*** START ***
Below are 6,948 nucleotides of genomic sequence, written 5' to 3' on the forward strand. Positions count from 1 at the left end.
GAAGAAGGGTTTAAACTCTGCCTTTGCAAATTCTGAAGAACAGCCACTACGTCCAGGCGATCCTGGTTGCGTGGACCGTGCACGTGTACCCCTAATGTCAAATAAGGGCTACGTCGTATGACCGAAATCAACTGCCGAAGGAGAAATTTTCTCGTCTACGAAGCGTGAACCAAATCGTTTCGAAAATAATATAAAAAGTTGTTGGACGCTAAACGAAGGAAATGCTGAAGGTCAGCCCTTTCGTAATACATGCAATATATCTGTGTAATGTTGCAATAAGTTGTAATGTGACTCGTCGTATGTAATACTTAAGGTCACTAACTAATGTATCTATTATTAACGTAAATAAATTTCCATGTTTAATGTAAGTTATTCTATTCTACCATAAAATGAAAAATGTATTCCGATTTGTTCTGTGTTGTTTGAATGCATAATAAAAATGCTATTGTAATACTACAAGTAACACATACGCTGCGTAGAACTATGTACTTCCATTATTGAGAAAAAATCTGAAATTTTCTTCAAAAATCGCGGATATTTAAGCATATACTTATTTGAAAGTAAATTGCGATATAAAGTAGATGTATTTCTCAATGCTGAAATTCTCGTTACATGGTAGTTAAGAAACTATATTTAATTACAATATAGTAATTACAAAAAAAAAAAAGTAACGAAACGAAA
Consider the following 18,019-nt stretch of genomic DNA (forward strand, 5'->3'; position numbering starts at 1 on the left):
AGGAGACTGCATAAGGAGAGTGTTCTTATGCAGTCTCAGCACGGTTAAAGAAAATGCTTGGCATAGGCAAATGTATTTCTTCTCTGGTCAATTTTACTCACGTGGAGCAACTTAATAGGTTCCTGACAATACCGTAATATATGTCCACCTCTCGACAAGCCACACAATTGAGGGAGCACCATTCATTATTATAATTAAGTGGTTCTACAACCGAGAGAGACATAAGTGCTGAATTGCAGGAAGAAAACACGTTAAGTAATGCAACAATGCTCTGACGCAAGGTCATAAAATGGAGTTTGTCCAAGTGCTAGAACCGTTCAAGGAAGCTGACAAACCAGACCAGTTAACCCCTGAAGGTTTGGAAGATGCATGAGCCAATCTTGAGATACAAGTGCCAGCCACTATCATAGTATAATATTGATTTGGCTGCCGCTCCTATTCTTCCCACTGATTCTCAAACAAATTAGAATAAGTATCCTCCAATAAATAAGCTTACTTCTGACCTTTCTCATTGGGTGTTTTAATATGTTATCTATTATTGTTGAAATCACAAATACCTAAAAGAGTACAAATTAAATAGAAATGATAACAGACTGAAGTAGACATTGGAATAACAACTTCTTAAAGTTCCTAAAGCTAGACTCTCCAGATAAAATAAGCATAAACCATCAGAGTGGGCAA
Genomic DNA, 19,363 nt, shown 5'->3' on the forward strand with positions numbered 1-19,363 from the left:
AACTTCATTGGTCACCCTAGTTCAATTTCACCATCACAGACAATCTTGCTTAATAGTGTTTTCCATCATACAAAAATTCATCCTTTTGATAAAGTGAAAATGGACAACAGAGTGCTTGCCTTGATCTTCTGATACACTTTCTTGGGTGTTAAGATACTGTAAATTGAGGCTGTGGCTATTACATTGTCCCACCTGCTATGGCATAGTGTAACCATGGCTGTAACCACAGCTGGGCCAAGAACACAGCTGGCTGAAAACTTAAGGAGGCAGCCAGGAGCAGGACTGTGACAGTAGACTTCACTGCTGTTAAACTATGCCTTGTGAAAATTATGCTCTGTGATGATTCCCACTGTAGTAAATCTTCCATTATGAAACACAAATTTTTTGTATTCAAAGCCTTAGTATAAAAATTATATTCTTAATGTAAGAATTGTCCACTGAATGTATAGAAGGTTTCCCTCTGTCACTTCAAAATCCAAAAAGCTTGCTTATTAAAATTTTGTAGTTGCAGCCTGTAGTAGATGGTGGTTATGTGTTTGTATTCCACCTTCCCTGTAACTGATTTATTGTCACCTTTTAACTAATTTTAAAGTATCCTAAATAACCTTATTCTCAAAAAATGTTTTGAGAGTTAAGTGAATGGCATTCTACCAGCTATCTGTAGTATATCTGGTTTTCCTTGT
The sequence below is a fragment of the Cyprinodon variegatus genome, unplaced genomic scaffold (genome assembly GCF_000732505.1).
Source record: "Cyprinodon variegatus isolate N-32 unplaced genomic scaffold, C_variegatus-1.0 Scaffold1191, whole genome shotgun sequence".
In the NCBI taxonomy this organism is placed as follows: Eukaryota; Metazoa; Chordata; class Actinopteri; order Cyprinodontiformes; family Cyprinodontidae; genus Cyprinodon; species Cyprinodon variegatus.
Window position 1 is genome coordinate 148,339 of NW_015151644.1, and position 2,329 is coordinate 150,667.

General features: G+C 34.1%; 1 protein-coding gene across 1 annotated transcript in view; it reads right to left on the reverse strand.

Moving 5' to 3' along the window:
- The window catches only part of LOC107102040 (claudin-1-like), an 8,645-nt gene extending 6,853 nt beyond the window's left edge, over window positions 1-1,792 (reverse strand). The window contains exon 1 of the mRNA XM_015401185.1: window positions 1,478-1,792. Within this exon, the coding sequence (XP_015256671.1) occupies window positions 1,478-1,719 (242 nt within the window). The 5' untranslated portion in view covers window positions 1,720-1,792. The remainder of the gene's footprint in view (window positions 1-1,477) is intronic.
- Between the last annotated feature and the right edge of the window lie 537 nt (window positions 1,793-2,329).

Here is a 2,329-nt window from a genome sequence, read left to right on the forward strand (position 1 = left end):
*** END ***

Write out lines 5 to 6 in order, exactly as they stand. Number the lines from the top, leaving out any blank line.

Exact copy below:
Genomic DNA, 19,363 nt, shown 5'->3' on the forward strand with positions numbered 1-19,363 from the left:
AACTTCATTGGTCACCCTAGTTCAATTTCACCATCACAGACAATCTTGCTTAATAGTGTTTTCCATCATACAAAAATTCATCCTTTTGATAAAGTGAAAATGGACAACAGAGTGCTTGCCTTGATCTTCTGATACACTTTCTTGGGTGTTAAGATACTGTAAATTGAGGCTGTGGCTATTACATTGTCCCACCTGCTATGGCATAGTGTAACCATGGCTGTAACCACAGCTGGGCCAAGAACACAGCTGGCTGAAAACTTAAGGAGGCAGCCAGGAGCAGGACTGTGACAGTAGACTTCACTGCTGTTAAACTATGCCTTGTGAAAATTATGCTCTGTGATGATTCCCACTGTAGTAAATCTTCCATTATGAAACACAAATTTTTTGTATTCAAAGCCTTAGTATAAAAATTATATTCTTAATGTAAGAATTGTCCACTGAATGTATAGAAGGTTTCCCTCTGTCACTTCAAAATCCAAAAAGCTTGCTTATTAAAATTTTGTAGTTGCAGCCTGTAGTAGATGGTGGTTATGTGTTTGTATTCCACCTTCCCTGTAACTGATTTATTGTCACCTTTTAACTAATTTTAAAGTATCCTAAATAACCTTATTCTCAAAAAATGTTTTGAGAGTTAAGTGAATGGCATTCTACCAGCTATCTGTAGTATATCTGGTTTTCCTTGT